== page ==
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Anaphylactic Hemoperitoneum in Dogs

Michelle Goodnight, DVM, MS, DACVECC, Gwinnett Technical College, Lawrenceville, Georgia

Emergency Medicine & Critical Care

|November/December 2021

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In the Literature

Hnatusko AL, Gicking JC, Lisciandro GR. Anaphylaxis-related hemoperitoneum in 11 dogs. J Vet Emerg Crit Care (San Antonio). 2021;31(1):80-85.


Common signs of anaphylaxis in dogs include hemorrhagic gastroenteritis, hepatic congestion, gallbladder wall edema, increased liver enzyme activity, hemoconcentration, cutaneous manifestations (eg, hives), and, in severe cases, acute cardiovascular collapse and death. 

This retrospective case series describes hemoperitoneum, a less common complication of anaphylaxis. Coagulopathy of anaphylaxis is rare, and patients are presented with nontraumatic hemoperitoneum. This multifactorial phenomenon is poorly understood and has only been described twice in veterinary and once in human medicine literature.1-3 

Eleven previously healthy dogs with acute onset of clinical signs consistent with anaphylaxis and with confirmed hemoperitoneum were presented after collapse or acute weakness. No dogs had cutaneous manifestations or pleural, pericardial, or pulmonary fluid accumulation. Most dogs exhibited concurrent GI signs, 4 dogs had hypoglycemia, and 5 dogs had coagulopathy that was confirmed by blood work.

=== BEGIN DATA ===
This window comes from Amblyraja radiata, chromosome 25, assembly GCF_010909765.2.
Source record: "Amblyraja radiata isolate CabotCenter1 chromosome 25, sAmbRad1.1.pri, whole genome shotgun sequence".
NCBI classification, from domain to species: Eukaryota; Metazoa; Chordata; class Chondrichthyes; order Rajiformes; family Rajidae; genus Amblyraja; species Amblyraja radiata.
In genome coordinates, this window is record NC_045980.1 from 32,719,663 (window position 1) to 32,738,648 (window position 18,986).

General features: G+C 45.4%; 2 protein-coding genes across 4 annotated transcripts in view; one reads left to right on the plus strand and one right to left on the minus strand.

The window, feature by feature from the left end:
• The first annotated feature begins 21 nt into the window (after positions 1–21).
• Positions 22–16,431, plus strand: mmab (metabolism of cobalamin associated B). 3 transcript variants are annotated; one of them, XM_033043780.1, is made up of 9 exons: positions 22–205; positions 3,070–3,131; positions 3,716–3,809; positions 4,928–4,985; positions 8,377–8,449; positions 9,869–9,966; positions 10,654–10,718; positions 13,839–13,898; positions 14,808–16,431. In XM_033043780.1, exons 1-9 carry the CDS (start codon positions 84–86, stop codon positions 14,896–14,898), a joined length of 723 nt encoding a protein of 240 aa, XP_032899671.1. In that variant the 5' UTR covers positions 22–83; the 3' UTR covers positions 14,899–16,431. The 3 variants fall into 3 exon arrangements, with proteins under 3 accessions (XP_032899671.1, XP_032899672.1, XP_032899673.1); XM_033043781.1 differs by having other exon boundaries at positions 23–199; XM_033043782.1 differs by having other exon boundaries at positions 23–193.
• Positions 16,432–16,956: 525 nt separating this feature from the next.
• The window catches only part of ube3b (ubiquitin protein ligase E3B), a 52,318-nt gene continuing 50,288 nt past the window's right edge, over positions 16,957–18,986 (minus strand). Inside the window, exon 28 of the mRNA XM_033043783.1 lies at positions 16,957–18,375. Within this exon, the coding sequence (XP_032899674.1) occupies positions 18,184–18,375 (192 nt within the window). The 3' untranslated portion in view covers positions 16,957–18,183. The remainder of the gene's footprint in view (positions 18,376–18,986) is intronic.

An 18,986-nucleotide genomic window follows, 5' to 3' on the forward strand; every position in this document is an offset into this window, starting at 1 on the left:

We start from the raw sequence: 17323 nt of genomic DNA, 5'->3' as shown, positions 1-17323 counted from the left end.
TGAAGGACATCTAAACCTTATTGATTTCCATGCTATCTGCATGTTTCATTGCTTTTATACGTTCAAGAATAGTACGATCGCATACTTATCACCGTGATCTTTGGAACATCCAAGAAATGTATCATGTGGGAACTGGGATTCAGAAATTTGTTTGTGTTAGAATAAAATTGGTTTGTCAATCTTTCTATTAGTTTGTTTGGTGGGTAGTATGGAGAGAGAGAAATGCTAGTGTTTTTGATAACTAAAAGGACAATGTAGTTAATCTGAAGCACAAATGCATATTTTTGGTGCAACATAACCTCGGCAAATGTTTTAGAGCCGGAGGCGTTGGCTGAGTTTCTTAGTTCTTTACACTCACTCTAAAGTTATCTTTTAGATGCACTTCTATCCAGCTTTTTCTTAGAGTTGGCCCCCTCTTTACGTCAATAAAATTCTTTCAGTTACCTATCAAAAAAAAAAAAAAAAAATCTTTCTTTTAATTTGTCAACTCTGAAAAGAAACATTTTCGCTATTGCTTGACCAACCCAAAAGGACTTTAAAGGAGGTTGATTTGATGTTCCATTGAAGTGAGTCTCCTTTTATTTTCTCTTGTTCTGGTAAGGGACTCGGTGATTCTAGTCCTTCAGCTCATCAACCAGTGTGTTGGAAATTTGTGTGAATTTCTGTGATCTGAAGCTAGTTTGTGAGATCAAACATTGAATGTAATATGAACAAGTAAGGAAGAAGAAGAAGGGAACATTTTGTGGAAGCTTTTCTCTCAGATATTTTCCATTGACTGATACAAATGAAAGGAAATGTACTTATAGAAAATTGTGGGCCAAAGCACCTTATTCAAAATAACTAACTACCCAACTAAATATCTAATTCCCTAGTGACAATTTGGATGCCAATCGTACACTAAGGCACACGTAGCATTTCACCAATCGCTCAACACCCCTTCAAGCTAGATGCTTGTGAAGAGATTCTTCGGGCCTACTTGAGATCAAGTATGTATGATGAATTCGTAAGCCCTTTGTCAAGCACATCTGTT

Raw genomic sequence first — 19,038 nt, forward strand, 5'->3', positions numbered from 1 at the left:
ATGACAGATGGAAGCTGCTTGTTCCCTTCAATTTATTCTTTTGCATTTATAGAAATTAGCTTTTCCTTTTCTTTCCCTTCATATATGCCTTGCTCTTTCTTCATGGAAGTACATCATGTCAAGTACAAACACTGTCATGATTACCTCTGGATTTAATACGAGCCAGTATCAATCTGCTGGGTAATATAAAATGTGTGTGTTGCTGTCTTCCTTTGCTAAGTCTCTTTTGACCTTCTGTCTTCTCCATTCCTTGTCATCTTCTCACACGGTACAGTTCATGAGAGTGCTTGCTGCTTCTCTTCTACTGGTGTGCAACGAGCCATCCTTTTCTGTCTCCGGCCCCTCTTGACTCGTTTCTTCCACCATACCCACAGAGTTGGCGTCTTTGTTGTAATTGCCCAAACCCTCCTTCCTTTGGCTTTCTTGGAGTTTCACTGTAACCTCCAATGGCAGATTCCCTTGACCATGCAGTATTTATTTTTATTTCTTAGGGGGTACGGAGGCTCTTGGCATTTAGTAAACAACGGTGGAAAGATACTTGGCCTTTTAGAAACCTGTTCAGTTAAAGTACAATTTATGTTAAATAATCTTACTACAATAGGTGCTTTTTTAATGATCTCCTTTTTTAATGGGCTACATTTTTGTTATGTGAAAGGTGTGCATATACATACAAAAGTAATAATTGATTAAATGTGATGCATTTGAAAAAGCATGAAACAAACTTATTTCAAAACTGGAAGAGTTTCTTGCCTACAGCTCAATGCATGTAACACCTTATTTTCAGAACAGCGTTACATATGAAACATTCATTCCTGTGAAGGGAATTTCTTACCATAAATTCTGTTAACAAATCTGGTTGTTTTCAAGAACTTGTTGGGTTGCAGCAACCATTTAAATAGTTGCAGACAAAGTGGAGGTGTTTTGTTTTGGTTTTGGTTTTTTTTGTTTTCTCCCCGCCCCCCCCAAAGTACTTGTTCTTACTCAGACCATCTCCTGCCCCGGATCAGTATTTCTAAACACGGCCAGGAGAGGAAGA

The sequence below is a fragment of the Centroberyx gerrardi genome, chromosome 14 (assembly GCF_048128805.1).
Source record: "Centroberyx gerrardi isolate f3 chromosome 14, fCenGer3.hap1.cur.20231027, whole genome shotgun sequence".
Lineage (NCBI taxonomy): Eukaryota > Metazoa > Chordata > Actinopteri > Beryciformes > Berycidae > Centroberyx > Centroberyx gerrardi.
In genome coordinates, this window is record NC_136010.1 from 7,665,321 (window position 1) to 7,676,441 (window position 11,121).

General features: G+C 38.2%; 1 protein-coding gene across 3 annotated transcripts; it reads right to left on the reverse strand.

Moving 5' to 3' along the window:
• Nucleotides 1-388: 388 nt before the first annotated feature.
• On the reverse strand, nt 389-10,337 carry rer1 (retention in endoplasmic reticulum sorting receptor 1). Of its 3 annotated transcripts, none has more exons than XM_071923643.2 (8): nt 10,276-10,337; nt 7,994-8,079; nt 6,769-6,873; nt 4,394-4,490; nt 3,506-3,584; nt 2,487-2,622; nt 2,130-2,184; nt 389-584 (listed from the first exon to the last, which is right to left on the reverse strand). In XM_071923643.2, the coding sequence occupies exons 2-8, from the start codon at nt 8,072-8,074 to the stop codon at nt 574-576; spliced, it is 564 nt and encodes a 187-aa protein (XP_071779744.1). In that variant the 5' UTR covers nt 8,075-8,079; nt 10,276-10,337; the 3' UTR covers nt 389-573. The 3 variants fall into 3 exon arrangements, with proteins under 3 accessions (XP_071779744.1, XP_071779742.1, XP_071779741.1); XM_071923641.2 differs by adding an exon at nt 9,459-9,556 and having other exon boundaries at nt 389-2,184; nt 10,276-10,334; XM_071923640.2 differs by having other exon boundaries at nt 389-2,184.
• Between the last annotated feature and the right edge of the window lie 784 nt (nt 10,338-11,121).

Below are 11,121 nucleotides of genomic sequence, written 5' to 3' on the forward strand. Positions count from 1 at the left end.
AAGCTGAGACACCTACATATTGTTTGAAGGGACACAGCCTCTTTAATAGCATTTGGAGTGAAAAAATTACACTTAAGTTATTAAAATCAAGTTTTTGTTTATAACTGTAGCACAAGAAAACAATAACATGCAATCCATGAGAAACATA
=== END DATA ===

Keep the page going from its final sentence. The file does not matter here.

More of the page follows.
Treatment varied among patients and included epinephrine, fluid therapy, diphenhydramine, famotidine, and glucocorticoids. Eight dogs received fresh frozen plasma, and 2 dogs required RBC transfusion. 

Anaphylactic hemoperitoneum should be considered in cases of nontraumatic hemoperitoneum with no clear cause and concurrent clinical signs of anaphylaxis (eg, distributive shock, elevated ALP, gallbladder halo sign on ultrasound indicative of gallbladder wall edema). 

The need for fresh frozen plasma and RBC transfusion in this case series suggests that early identification of anaphylactic coagulopathy and hemoperitoneum can improve treatment decisions and outcome.


Key pearls to put into practice:


Approximately 20% of patients presented with anaphylaxis do not show dermal signs4; therefore, lack of dermal manifestations should not exclude anaphylaxis as a differential diagnosis in patients with other clinical signs of anaphylaxis.


Nontraumatic hemoperitoneum is a documented complication of anaphylaxis, which should be a differential diagnosis when hemoperitoneum is present along with gallbladder halo sign, elevated ALP, and GI signs.


Medical management of anaphylactic hemoperitoneum consists of epinephrine and fluid therapy. Surgery is contraindicated. Addition of H1-receptor antagonists (eg, diphenhydramine), H2-receptor antagonists (eg, famotidine), glucocorticoids, and blood products should be based on individual patient parameters.


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